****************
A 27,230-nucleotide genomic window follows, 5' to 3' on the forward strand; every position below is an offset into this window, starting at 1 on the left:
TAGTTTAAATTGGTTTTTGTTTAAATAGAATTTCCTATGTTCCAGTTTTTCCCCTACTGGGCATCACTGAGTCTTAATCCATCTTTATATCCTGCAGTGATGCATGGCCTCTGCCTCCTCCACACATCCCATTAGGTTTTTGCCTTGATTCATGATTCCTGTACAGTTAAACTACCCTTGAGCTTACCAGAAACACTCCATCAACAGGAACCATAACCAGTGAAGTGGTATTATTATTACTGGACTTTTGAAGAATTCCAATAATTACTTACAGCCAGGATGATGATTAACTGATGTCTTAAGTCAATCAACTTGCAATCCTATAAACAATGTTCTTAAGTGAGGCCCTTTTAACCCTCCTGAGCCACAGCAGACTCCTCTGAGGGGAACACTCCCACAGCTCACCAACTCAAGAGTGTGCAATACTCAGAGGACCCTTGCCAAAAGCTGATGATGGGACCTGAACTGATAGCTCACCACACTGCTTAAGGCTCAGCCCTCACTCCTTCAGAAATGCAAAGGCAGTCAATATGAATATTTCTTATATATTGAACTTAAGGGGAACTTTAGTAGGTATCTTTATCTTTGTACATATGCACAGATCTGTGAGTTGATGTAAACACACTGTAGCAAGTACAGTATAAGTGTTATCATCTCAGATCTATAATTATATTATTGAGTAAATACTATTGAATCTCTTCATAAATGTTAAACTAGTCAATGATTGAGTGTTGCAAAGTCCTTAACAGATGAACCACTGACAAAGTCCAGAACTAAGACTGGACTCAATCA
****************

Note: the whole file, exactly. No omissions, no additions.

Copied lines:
A 27,230-nucleotide genomic window follows, 5' to 3' on the forward strand; every position below is an offset into this window, starting at 1 on the left:
TAGTTTAAATTGGTTTTTGTTTAAATAGAATTTCCTATGTTCCAGTTTTTCCCCTACTGGGCATCACTGAGTCTTAATCCATCTTTATATCCTGCAGTGATGCATGGCCTCTGCCTCCTCCACACATCCCATTAGGTTTTTGCCTTGATTCATGATTCCTGTACAGTTAAACTACCCTTGAGCTTACCAGAAACACTCCATCAACAGGAACCATAACCAGTGAAGTGGTATTATTATTACTGGACTTTTGAAGAATTCCAATAATTACTTACAGCCAGGATGATGATTAACTGATGTCTTAAGTCAATCAACTTGCAATCCTATAAACAATGTTCTTAAGTGAGGCCCTTTTAACCCTCCTGAGCCACAGCAGACTCCTCTGAGGGGAACACTCCCACAGCTCACCAACTCAAGAGTGTGCAATACTCAGAGGACCCTTGCCAAAAGCTGATGATGGGACCTGAACTGATAGCTCACCACACTGCTTAAGGCTCAGCCCTCACTCCTTCAGAAATGCAAAGGCAGTCAATATGAATATTTCTTATATATTGAACTTAAGGGGAACTTTAGTAGGTATCTTTATCTTTGTACATATGCACAGATCTGTGAGTTGATGTAAACACACTGTAGCAAGTACAGTATAAGTGTTATCATCTCAGATCTATAATTATATTATTGAGTAAATACTATTGAATCTCTTCATAAATGTTAAACTAGTCAATGATTGAGTGTTGCAAAGTCCTTAACAGATGAACCACTGACAAAGTCCAGAACTAAGACTGGACTCAATCA